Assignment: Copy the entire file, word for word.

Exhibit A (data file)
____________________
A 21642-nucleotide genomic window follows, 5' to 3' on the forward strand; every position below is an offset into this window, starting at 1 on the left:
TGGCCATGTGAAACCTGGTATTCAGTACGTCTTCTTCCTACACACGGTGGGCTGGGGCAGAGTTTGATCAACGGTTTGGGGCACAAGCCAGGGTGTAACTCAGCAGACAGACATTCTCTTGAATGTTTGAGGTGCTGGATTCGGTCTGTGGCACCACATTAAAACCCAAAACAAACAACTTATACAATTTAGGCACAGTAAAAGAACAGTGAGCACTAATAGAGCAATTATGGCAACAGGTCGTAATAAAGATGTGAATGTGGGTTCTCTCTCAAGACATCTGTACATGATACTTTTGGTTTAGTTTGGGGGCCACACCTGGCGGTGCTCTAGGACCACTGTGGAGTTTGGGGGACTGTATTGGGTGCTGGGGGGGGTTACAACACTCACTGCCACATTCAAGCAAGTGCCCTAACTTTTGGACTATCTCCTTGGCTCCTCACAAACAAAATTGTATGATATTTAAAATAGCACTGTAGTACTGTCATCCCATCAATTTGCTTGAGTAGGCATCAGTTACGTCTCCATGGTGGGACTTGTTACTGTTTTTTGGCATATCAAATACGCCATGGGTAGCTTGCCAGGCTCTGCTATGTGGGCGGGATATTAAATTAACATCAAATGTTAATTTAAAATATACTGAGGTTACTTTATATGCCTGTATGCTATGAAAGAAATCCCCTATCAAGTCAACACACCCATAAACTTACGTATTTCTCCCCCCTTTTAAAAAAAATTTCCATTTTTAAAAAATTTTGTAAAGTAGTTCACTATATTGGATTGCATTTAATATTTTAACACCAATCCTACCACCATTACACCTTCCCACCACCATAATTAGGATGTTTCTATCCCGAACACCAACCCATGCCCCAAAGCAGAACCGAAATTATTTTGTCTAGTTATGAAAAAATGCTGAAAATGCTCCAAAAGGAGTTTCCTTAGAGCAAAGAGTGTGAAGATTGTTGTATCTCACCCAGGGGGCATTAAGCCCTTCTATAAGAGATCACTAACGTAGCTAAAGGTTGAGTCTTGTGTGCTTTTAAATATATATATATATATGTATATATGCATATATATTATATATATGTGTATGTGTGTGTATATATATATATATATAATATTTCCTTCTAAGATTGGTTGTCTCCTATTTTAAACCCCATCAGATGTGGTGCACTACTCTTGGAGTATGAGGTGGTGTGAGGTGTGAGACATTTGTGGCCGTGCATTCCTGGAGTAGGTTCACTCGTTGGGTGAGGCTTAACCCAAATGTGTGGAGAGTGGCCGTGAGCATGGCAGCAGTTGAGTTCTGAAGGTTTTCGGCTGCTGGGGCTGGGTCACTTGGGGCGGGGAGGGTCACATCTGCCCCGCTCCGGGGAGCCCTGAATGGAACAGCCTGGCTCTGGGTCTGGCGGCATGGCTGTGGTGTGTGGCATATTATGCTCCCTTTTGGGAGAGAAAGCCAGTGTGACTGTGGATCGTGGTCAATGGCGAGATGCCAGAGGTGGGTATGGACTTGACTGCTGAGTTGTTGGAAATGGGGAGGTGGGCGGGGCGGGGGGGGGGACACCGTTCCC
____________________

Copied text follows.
A 21642-nucleotide genomic window follows, 5' to 3' on the forward strand; every position below is an offset into this window, starting at 1 on the left:
TGGCCATGTGAAACCTGGTATTCAGTACGTCTTCTTCCTACACACGGTGGGCTGGGGCAGAGTTTGATCAACGGTTTGGGGCACAAGCCAGGGTGTAACTCAGCAGACAGACATTCTCTTGAATGTTTGAGGTGCTGGATTCGGTCTGTGGCACCACATTAAAACCCAAAACAAACAACTTATACAATTTAGGCACAGTAAAAGAACAGTGAGCACTAATAGAGCAATTATGGCAACAGGTCGTAATAAAGATGTGAATGTGGGTTCTCTCTCAAGACATCTGTACATGATACTTTTGGTTTAGTTTGGGGGCCACACCTGGCGGTGCTCTAGGACCACTGTGGAGTTTGGGGGACTGTATTGGGTGCTGGGGGGGGTTACAACACTCACTGCCACATTCAAGCAAGTGCCCTAACTTTTGGACTATCTCCTTGGCTCCTCACAAACAAAATTGTATGATATTTAAAATAGCACTGTAGTACTGTCATCCCATCAATTTGCTTGAGTAGGCATCAGTTACGTCTCCATGGTGGGACTTGTTACTGTTTTTTGGCATATCAAATACGCCATGGGTAGCTTGCCAGGCTCTGCTATGTGGGCGGGATATTAAATTAACATCAAATGTTAATTTAAAATATACTGAGGTTACTTTATATGCCTGTATGCTATGAAAGAAATCCCCTATCAAGTCAACACACCCATAAACTTACGTATTTCTCCCCCCTTTTAAAAAAAATTTCCATTTTTAAAAAATTTTGTAAAGTAGTTCACTATATTGGATTGCATTTAATATTTTAACACCAATCCTACCACCATTACACCTTCCCACCACCATAATTAGGATGTTTCTATCCCGAACACCAACCCATGCCCCAAAGCAGAACCGAAATTATTTTGTCTAGTTATGAAAAAATGCTGAAAATGCTCCAAAAGGAGTTTCCTTAGAGCAAAGAGTGTGAAGATTGTTGTATCTCACCCAGGGGGCATTAAGCCCTTCTATAAGAGATCACTAACGTAGCTAAAGGTTGAGTCTTGTGTGCTTTTAAATATATATATATATATGTATATATGCATATATATTATATATATGTGTATGTGTGTGTATATATATATATATATAATATTTCCTTCTAAGATTGGTTGTCTCCTATTTTAAACCCCATCAGATGTGGTGCACTACTCTTGGAGTATGAGGTGGTGTGAGGTGTGAGACATTTGTGGCCGTGCATTCCTGGAGTAGGTTCACTCGTTGGGTGAGGCTTAACCCAAATGTGTGGAGAGTGGCCGTGAGCATGGCAGCAGTTGAGTTCTGAAGGTTTTCGGCTGCTGGGGCTGGGTCACTTGGGGCGGGGAGGGTCACATCTGCCCCGCTCCGGGGAGCCCTGAATGGAACAGCCTGGCTCTGGGTCTGGCGGCATGGCTGTGGTGTGTGGCATATTATGCTCCCTTTTGGGAGAGAAAGCCAGTGTGACTGTGGATCGTGGTCAATGGCGAGATGCCAGAGGTGGGTATGGACTTGACTGCTGAGTTGTTGGAAATGGGGAGGTGGGCGGGGCGGGGGGGGGGACACCGTTCCC